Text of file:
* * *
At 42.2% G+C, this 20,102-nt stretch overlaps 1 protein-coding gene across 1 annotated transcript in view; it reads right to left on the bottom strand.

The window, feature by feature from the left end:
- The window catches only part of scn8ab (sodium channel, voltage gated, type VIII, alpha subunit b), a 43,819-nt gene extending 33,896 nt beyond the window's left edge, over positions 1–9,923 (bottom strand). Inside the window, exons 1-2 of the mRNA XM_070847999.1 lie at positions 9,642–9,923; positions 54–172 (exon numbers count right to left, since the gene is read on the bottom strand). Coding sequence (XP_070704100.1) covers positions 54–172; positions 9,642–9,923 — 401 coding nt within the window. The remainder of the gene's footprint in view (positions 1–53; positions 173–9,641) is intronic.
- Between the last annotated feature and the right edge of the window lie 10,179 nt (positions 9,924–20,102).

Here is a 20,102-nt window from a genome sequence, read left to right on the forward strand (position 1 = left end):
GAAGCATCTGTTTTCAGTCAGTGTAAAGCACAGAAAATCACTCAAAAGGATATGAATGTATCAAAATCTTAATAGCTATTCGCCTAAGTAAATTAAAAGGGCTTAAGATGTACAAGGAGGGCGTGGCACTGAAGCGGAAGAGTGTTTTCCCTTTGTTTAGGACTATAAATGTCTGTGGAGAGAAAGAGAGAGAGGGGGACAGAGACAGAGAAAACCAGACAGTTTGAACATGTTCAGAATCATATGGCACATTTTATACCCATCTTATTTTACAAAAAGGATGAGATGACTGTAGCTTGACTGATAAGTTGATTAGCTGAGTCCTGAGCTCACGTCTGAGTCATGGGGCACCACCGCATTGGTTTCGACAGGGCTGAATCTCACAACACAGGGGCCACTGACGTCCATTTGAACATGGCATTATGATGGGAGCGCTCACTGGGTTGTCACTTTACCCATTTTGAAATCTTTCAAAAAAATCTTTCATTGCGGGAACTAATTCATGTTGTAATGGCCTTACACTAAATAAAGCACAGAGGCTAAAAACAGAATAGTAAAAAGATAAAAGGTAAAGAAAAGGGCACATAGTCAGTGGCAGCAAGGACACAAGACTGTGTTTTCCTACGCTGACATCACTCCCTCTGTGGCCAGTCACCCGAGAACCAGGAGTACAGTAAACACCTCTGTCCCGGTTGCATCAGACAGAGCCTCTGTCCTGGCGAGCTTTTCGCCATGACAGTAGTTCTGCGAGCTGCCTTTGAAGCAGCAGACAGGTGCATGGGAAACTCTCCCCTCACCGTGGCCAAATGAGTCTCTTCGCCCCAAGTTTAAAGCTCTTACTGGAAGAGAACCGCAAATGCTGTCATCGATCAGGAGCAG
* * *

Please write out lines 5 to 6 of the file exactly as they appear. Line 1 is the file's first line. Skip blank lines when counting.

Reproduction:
Here is a 20,102-nt window from a genome sequence, read left to right on the forward strand (position 1 = left end):
GAAGCATCTGTTTTCAGTCAGTGTAAAGCACAGAAAATCACTCAAAAGGATATGAATGTATCAAAATCTTAATAGCTATTCGCCTAAGTAAATTAAAAGGGCTTAAGATGTACAAGGAGGGCGTGGCACTGAAGCGGAAGAGTGTTTTCCCTTTGTTTAGGACTATAAATGTCTGTGGAGAGAAAGAGAGAGAGGGGGACAGAGACAGAGAAAACCAGACAGTTTGAACATGTTCAGAATCATATGGCACATTTTATACCCATCTTATTTTACAAAAAGGATGAGATGACTGTAGCTTGACTGATAAGTTGATTAGCTGAGTCCTGAGCTCACGTCTGAGTCATGGGGCACCACCGCATTGGTTTCGACAGGGCTGAATCTCACAACACAGGGGCCACTGACGTCCATTTGAACATGGCATTATGATGGGAGCGCTCACTGGGTTGTCACTTTACCCATTTTGAAATCTTTCAAAAAAATCTTTCATTGCGGGAACTAATTCATGTTGTAATGGCCTTACACTAAATAAAGCACAGAGGCTAAAAACAGAATAGTAAAAAGATAAAAGGTAAAGAAAAGGGCACATAGTCAGTGGCAGCAAGGACACAAGACTGTGTTTTCCTACGCTGACATCACTCCCTCTGTGGCCAGTCACCCGAGAACCAGGAGTACAGTAAACACCTCTGTCCCGGTTGCATCAGACAGAGCCTCTGTCCTGGCGAGCTTTTCGCCATGACAGTAGTTCTGCGAGCTGCCTTTGAAGCAGCAGACAGGTGCATGGGAAACTCTCCCCTCACCGTGGCCAAATGAGTCTCTTCGCCCCAAGTTTAAAGCTCTTACTGGAAGAGAACCGCAAATGCTGTCATCGATCAGGAGCAG